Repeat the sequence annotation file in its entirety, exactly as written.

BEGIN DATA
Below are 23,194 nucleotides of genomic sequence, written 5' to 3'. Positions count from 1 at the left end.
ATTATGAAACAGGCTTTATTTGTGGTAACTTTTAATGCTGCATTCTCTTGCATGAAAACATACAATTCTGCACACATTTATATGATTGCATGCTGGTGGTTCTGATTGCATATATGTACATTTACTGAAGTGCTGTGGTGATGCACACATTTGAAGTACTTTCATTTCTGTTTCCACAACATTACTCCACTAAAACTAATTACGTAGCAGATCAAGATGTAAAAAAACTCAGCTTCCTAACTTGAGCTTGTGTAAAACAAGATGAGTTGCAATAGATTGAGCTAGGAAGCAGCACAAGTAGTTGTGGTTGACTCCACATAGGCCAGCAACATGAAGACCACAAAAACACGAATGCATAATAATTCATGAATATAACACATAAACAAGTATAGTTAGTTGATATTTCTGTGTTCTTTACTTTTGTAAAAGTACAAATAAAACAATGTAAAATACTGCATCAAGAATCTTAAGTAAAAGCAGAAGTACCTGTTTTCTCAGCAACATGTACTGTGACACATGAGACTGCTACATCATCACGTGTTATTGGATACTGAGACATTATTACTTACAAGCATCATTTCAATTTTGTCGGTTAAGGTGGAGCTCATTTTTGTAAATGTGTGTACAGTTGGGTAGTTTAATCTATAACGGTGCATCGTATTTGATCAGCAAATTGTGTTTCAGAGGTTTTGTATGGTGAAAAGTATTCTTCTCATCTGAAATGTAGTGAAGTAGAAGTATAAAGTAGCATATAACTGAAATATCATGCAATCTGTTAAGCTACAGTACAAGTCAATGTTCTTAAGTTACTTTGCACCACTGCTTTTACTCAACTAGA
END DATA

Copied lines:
Below are 23,194 nucleotides of genomic sequence, written 5' to 3'. Positions count from 1 at the left end.
ATTATGAAACAGGCTTTATTTGTGGTAACTTTTAATGCTGCATTCTCTTGCATGAAAACATACAATTCTGCACACATTTATATGATTGCATGCTGGTGGTTCTGATTGCATATATGTACATTTACTGAAGTGCTGTGGTGATGCACACATTTGAAGTACTTTCATTTCTGTTTCCACAACATTACTCCACTAAAACTAATTACGTAGCAGATCAAGATGTAAAAAAACTCAGCTTCCTAACTTGAGCTTGTGTAAAACAAGATGAGTTGCAATAGATTGAGCTAGGAAGCAGCACAAGTAGTTGTGGTTGACTCCACATAGGCCAGCAACATGAAGACCACAAAAACACGAATGCATAATAATTCATGAATATAACACATAAACAAGTATAGTTAGTTGATATTTCTGTGTTCTTTACTTTTGTAAAAGTACAAATAAAACAATGTAAAATACTGCATCAAGAATCTTAAGTAAAAGCAGAAGTACCTGTTTTCTCAGCAACATGTACTGTGACACATGAGACTGCTACATCATCACGTGTTATTGGATACTGAGACATTATTACTTACAAGCATCATTTCAATTTTGTCGGTTAAGGTGGAGCTCATTTTTGTAAATGTGTGTACAGTTGGGTAGTTTAATCTATAACGGTGCATCGTATTTGATCAGCAAATTGTGTTTCAGAGGTTTTGTATGGTGAAAAGTATTCTTCTCATCTGAAATGTAGTGAAGTAGAAGTATAAAGTAGCATATAACTGAAATATCATGCAATCTGTTAAGCTACAGTACAAGTCAATGTTCTTAAGTTACTTTGCACCACTGCTTTTACTCAACTAGA